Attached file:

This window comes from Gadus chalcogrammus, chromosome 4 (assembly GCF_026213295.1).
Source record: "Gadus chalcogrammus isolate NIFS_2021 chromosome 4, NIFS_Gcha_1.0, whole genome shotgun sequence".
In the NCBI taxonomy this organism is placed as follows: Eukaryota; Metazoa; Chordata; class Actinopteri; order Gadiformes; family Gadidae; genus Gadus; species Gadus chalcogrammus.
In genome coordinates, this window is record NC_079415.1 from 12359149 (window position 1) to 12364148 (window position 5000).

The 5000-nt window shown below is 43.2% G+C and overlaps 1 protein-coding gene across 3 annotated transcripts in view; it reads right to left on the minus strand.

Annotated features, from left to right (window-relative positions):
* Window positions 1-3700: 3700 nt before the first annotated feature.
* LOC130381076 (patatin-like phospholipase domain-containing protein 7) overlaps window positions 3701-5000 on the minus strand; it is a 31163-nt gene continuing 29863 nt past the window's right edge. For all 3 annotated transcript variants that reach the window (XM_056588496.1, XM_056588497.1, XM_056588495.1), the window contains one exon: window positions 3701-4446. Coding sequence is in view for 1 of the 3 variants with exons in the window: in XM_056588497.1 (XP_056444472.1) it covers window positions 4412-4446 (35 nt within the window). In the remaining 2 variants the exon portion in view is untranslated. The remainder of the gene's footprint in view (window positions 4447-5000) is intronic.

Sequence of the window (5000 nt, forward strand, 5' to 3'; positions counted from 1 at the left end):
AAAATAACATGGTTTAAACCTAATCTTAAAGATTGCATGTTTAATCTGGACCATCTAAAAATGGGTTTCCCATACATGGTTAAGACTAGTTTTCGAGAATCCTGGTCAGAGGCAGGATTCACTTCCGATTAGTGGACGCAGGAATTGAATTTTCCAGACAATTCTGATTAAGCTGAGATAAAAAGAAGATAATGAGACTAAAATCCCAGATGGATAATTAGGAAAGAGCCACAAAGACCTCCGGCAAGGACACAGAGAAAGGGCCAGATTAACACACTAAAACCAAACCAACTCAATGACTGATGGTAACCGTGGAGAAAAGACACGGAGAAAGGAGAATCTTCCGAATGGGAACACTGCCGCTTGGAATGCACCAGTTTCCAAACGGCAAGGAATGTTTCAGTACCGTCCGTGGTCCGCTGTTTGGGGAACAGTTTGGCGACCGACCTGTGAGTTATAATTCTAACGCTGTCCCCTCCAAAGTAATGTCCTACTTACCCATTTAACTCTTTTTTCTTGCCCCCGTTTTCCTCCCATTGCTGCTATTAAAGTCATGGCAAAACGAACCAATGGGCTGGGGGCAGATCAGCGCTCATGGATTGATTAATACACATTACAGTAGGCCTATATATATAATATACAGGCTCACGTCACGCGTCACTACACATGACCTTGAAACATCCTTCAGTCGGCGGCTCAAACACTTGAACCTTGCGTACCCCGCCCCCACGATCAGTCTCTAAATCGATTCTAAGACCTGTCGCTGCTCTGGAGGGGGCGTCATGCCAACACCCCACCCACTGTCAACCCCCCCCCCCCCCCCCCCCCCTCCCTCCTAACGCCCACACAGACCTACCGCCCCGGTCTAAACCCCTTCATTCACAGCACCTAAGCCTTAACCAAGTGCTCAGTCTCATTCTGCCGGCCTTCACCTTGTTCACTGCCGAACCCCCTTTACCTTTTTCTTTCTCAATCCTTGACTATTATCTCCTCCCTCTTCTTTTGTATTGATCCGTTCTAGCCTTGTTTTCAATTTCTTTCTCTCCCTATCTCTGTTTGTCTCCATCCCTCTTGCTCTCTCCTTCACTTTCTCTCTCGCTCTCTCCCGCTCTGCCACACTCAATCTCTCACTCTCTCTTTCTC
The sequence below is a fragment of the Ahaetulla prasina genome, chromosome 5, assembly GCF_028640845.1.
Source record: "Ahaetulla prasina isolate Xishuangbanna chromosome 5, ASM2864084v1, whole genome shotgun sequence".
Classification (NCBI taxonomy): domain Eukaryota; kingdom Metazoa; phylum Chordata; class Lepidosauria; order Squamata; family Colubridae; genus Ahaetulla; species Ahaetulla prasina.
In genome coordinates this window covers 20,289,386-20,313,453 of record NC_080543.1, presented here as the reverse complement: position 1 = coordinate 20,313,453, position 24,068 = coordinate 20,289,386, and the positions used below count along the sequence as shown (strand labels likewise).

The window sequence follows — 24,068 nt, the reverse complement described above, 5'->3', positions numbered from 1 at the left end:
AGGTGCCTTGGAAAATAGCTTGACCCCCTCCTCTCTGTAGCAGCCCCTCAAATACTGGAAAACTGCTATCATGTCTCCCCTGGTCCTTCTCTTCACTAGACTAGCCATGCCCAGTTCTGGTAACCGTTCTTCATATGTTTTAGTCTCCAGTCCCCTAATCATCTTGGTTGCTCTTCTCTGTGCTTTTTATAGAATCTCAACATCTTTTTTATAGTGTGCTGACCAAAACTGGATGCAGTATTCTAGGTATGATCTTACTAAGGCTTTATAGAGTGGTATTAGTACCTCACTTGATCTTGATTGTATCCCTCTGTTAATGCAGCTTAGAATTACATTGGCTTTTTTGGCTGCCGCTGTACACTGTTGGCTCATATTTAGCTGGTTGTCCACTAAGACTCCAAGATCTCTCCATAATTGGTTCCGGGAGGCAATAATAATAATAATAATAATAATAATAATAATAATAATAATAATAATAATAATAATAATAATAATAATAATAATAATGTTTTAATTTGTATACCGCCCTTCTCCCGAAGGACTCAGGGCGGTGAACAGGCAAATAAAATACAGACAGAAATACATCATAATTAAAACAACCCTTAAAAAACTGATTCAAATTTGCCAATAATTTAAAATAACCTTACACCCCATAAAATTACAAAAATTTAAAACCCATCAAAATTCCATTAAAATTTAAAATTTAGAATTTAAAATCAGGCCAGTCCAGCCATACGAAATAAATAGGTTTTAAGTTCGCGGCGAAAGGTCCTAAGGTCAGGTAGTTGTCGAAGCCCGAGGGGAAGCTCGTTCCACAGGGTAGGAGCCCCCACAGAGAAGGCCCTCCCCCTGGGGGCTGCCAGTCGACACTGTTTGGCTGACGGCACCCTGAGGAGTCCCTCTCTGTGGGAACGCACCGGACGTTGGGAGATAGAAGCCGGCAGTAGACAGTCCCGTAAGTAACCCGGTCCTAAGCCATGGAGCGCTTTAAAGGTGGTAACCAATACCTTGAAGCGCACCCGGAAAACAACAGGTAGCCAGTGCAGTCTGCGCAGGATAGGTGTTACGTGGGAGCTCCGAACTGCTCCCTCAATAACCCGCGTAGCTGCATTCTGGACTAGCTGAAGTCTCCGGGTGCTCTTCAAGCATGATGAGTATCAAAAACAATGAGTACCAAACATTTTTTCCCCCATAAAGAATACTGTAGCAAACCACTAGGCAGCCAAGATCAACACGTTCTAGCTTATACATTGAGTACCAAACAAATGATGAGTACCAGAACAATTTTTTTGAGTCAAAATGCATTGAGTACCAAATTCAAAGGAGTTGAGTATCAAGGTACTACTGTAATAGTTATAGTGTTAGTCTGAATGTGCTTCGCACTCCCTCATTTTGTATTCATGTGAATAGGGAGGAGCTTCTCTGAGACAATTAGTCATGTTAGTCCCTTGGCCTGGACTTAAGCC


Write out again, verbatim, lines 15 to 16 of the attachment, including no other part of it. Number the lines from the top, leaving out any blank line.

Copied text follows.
The window sequence follows — 24,068 nt, the reverse complement described above, 5'->3', positions numbered from 1 at the left end:
AGGTGCCTTGGAAAATAGCTTGACCCCCTCCTCTCTGTAGCAGCCCCTCAAATACTGGAAAACTGCTATCATGTCTCCCCTGGTCCTTCTCTTCACTAGACTAGCCATGCCCAGTTCTGGTAACCGTTCTTCATATGTTTTAGTCTCCAGTCCCCTAATCATCTTGGTTGCTCTTCTCTGTGCTTTTTATAGAATCTCAACATCTTTTTTATAGTGTGCTGACCAAAACTGGATGCAGTATTCTAGGTATGATCTTACTAAGGCTTTATAGAGTGGTATTAGTACCTCACTTGATCTTGATTGTATCCCTCTGTTAATGCAGCTTAGAATTACATTGGCTTTTTTGGCTGCCGCTGTACACTGTTGGCTCATATTTAGCTGGTTGTCCACTAAGACTCCAAGATCTCTCCATAATTGGTTCCGGGAGGCAATAATAATAATAATAATAATAATAATAATAATAATAATAATAATAATAATAATAATAATAATAATAATAATAATAATGTTTTAATTTGTATACCGCCCTTCTCCCGAAGGACTCAGGGCGGTGAACAGGCAAATAAAATACAGACAGAAATACATCATAATTAAAACAACCCTTAAAAAACTGATTCAAATTTGCCAATAATTTAAAATAACCTTACACCCCATAAAATTACAAAAATTTAAAACCCATCAAAATTCCATTAAAATTTAAAATTTAGAATTTAAAATCAGGCCAGTCCAGCCATACGAAATAAATAGGTTTTAAGTTCGCGGCGAAAGGTCCTAAGGTCAGGTAGTTGTCGAAGCCCGAGGGGAAGCTCGTTCCACAGGGTAGGAGCCCCCACAGAGAAGGCCCTCCCCCTGGGGGCTGCCAGTCGACACTGTTTGGCTGACGGCACCCTGAGGAGTCCCTCTCTGTGGGAACGCACCGGACGTTGGGAGATAGAAGCCGGCAGTAGACAGTCCCGTAAGTAACCCGGTCCTAAGCCATGGAGCGCTTTAAAGGTGGTAACCAATACCTTGAAGCGCACCCGGAAAACAACAGGTAGCCAGTGCAGTCTGCGCAGGATAGGTGTTACGTGGGAGCTCCGAACTGCTCCCTCAATAACCCGCGTAGCTGCATTCTGGACTAGCTGAAGTCTCCGGGTGCTCTTCAAGCATGATGAGTATCAAAAACAATGAGTACCAAACATTTTTTCCCCCATAAAGAATACTGTAGCAAACCACTAGGCAGCCAAGATCAACACGTTCTAGCTTATACATTGAGTACCAAACAAATGATGAGTACCAGAACAATTTTTTTGAGTCAAAATGCATTGAGTACCAAATTCAAAGGAGTTGAGTATCAAGGTACTACTGTAATAGTTATAGTGTTAGTCTGAATGTGCTTCGCACTCCCTCATTTTGTATTCATGTGAATAGGGAGGAGCTTCTCTGAGACAATTAGTCATGTTAGTCCCTTGGCCTGGACTTAAGCC